"Animals generally return the love you lavish on them by a swift bite in passing — not unlike friends and wives."
Young monkeys, just like human toddlers need to explore their world. Nibbling and chewing satisfies a need to discover objects around them. When this includes fingers, a gentle reminder is all it takes to teach a monkey what is and is not acceptable. (Murphy)
Let's state as fact that, without exception, all monkeys bite. Big monkeys bite harder than small ones, but little bites can still be very serious. Getting the occasional bite is part of being a monkey parent but when it's a sign of aggression, it's important to know how to react decisively and quickly without giving your "child" the slightest hint of fear or timidity on your part. One thing to keep in mind, however, is that discipline overdo is just as bad as allowing them to get the upper hand. Every monkey has different types of bites and sometimes we have to allow them to be monkeys. I have the philosophy that "intent is everything". If I get a little too hard a nip during play, it requires just a light scolding, it doesn't ruin our day and we play on. If I get even the tiniest nip because he's mad... I come down hard and fast. It's not the bite that's the issue here so much as the disrespect shown to me as the alpha. I think it's important to know when to discipline and when to let it slide. Too much control makes a monkey apprehensive and fearful, and that can lead to aggression in it's own right. We have to let them be monkeys. Remember that monkeys bite for many reasons. To them it's a way of "tasting" and experiencing their environment and for every breed it's a component in playing. Here is a definition of different levels of biting exhibited primarily for smaller New World Monkeys.
TYPES OF MONKEY BITES
Exploratory bite: A nibbling or soft biting of an object as if to test what it is. Can I eat this? Can I play with it? Can I make use of it somehow? Young infants, in particular, will do this to finger-tips and any soft objects they come in contact with to satisfy their endless curiosity. They also do it more when they are teething, much like a human infant. Discipline mildly only if it becomes aggressive or uncomfortable. They must be allowed to be monkeys and explore an unknown world with all the senses and resources they have.
Play bite: You must allow him to play bite . NHP's nibble and bite one another in play much as puppies or kittens do. This sort of activity is harmless and non-aggressive in intent and should not be punished unless it becomes painful or overly aggressive in nature. The monkey knows what is acceptable play biting and may at times just need a mild, but firm reminder to not get carried away. As with all discipline, the key here is consistency. Do not allow a hard bite one time and then get upset over it the next. This on-again/off-again response will confuse your monkey and lead to suspicion and mistrust. Decide what is or is not acceptable and then act accordingly. Your responses should be swift and totally predictable.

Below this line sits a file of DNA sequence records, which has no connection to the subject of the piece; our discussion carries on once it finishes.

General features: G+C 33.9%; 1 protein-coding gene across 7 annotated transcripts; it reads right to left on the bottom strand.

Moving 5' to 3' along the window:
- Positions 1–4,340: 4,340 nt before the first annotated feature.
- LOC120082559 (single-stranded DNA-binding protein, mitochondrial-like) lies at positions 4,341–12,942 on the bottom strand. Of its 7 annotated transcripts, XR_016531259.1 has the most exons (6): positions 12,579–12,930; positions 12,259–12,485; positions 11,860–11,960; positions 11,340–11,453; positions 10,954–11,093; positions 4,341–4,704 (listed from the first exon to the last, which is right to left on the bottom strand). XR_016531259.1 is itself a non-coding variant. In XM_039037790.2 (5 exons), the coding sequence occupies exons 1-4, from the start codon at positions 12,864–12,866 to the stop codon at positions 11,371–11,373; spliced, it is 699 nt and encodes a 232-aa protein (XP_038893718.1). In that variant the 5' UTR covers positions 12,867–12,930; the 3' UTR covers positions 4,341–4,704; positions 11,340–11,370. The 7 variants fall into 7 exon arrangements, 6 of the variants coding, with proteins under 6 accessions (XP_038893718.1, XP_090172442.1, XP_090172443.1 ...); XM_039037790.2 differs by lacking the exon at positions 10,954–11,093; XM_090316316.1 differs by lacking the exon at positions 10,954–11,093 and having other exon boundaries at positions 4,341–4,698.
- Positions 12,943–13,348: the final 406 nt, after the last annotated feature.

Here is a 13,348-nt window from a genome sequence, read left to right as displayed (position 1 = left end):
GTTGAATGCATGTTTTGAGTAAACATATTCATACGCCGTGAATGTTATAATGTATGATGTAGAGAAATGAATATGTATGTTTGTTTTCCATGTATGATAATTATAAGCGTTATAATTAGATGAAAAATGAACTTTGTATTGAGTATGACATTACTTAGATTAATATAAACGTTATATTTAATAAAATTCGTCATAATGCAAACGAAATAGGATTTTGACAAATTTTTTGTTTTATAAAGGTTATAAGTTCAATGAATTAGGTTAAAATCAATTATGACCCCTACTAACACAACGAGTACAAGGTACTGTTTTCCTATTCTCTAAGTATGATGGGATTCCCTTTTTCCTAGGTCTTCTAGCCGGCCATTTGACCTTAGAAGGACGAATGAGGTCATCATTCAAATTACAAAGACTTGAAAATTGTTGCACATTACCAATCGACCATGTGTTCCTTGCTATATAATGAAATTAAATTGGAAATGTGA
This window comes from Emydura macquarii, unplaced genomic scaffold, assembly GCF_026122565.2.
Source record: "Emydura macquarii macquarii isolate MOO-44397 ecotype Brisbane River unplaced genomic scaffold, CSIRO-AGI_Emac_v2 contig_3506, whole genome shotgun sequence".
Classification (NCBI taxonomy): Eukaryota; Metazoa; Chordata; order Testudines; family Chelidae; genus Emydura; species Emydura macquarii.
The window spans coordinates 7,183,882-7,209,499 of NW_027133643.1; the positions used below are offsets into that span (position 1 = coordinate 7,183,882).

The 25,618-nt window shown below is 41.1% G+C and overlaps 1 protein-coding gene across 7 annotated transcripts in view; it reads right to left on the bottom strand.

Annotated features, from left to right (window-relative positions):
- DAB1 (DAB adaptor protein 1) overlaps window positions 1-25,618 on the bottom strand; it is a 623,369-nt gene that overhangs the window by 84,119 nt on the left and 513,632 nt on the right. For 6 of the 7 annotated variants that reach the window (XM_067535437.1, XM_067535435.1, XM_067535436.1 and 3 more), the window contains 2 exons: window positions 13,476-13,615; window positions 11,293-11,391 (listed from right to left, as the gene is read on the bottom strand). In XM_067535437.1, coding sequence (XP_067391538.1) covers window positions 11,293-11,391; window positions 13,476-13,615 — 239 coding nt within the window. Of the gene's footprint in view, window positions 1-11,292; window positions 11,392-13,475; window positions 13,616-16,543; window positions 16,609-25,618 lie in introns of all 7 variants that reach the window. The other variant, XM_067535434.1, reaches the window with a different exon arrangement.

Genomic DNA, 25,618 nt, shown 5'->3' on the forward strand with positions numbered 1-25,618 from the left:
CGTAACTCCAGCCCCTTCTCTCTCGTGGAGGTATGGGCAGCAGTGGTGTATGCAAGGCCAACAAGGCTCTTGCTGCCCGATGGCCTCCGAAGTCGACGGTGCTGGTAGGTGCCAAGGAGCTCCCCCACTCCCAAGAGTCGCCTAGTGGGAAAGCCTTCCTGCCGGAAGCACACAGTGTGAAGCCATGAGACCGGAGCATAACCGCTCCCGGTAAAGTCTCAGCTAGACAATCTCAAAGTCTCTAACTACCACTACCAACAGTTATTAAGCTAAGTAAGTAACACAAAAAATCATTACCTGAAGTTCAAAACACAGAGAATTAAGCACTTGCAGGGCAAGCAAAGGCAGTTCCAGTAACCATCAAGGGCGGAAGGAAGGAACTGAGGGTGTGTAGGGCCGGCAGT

Snap bite: A quick deep bite, followed by retreat: A snap bite from an angry marmoset will be obvious. It will definitely HURT and it will more than likely draw blood. It is also unacceptable at any time for any reason. A snap bite is can be the first level of intentional bite and is a sign of escalating aggression and desire for dominance.
Repeat Snap Bite: This is a series of snap bits to the same area intended to cause damage and is a more aggressive form of snap bite.There is no retreat following the initial attack and is therefore a more serious sign of aggression. Totally unacceptable! Quick discipline and cage time out for a period of time.
Uninhibited bite: this is the most extreme and aggressive bite, generally preceded by a low chattering sound and consists of a deep intentionally severe bite and a clamping of the jaw (much like that of a pit bull). An uninhibited bite from a marmoset will result in broken and torn skin and can be quite serious, to the extent of needing stitches to close. If given to the face, ears or nose (their chosen areas for this attack) it can result in permanent scarring. An enraged marmoset or tamarin is not to be taken lightly and will require caution in handling. If your monkey has escalated to this level of aggressive biting, there are steps that can be taken to regain control, but it will take time and a lot of stamina on your part. I will take this issue up in greater detail under a different topic.
This monkey has sagging lips and deformed jaw from having a full mouth tooth extraction. I'm sure the owner would tell you how much this monkey is loved. So I ask, "Does this look like the face of a happy creature?"
Subjecting any non-human primate to tooth extraction to prevent biting should never be an option. It is simply wrong to deform an animal for convenience, If this is the only way you can protect yourself from harm, I suggest you get a pet more in line with your parenting skills.
"Pullling of healthy teeth to prevent a non-human primate from biting is unethical and should not be considered appropriate for the health and well-being of the non-human primate" Cathy A. Johnson-Delaney, D.V.M. Source: The Primate Care Journal Pulished by the Simian Society of America Volume 5, No. II Spring 2001 Compliments Exotic Pet Medicine, Mosby Publishing, Volume 5, Issue 10, October 2000
If you have general questions or need details about any of our products, or if you just need to "monkey" talk, please contact me at (253) 862-0432 or email me at LindaLawrence@aol.com If I'm unable to answer your questions, I'll do my best to direct you to someone who can.